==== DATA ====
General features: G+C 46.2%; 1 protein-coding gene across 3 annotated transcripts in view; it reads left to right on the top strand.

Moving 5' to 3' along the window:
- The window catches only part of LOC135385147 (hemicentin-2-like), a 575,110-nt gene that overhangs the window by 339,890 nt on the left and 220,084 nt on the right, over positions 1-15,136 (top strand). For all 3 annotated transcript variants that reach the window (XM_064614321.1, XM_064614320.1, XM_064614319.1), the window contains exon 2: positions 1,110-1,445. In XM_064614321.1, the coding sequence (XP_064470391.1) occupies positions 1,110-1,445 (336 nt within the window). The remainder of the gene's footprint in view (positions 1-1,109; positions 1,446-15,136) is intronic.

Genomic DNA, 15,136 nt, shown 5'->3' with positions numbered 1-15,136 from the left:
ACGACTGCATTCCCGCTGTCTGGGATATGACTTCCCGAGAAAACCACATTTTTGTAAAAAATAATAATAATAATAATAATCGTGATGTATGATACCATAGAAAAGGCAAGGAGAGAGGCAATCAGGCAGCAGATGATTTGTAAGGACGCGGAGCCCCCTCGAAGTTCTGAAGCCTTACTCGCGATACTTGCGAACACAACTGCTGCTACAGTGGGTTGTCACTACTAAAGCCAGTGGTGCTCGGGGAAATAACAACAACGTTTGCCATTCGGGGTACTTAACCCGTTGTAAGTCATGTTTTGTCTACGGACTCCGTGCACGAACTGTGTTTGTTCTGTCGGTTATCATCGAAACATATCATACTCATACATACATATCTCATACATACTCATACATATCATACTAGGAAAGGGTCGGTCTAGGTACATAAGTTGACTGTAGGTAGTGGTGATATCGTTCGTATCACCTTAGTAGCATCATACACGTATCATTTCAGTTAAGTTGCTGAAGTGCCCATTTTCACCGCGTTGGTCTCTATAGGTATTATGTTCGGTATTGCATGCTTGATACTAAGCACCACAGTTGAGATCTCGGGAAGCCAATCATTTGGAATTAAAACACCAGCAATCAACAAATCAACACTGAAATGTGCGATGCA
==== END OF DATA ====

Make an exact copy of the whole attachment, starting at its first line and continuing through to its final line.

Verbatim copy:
General features: G+C 46.2%; 1 protein-coding gene across 3 annotated transcripts in view; it reads left to right on the top strand.

Moving 5' to 3' along the window:
- The window catches only part of LOC135385147 (hemicentin-2-like), a 575,110-nt gene that overhangs the window by 339,890 nt on the left and 220,084 nt on the right, over positions 1-15,136 (top strand). For all 3 annotated transcript variants that reach the window (XM_064614321.1, XM_064614320.1, XM_064614319.1), the window contains exon 2: positions 1,110-1,445. In XM_064614321.1, the coding sequence (XP_064470391.1) occupies positions 1,110-1,445 (336 nt within the window). The remainder of the gene's footprint in view (positions 1-1,109; positions 1,446-15,136) is intronic.

Genomic DNA, 15,136 nt, shown 5'->3' with positions numbered 1-15,136 from the left:
ACGACTGCATTCCCGCTGTCTGGGATATGACTTCCCGAGAAAACCACATTTTTGTAAAAAATAATAATAATAATAATAATCGTGATGTATGATACCATAGAAAAGGCAAGGAGAGAGGCAATCAGGCAGCAGATGATTTGTAAGGACGCGGAGCCCCCTCGAAGTTCTGAAGCCTTACTCGCGATACTTGCGAACACAACTGCTGCTACAGTGGGTTGTCACTACTAAAGCCAGTGGTGCTCGGGGAAATAACAACAACGTTTGCCATTCGGGGTACTTAACCCGTTGTAAGTCATGTTTTGTCTACGGACTCCGTGCACGAACTGTGTTTGTTCTGTCGGTTATCATCGAAACATATCATACTCATACATACATATCTCATACATACTCATACATATCATACTAGGAAAGGGTCGGTCTAGGTACATAAGTTGACTGTAGGTAGTGGTGATATCGTTCGTATCACCTTAGTAGCATCATACACGTATCATTTCAGTTAAGTTGCTGAAGTGCCCATTTTCACCGCGTTGGTCTCTATAGGTATTATGTTCGGTATTGCATGCTTGATACTAAGCACCACAGTTGAGATCTCGGGAAGCCAATCATTTGGAATTAAAACACCAGCAATCAACAAATCAACACTGAAATGTGCGATGCA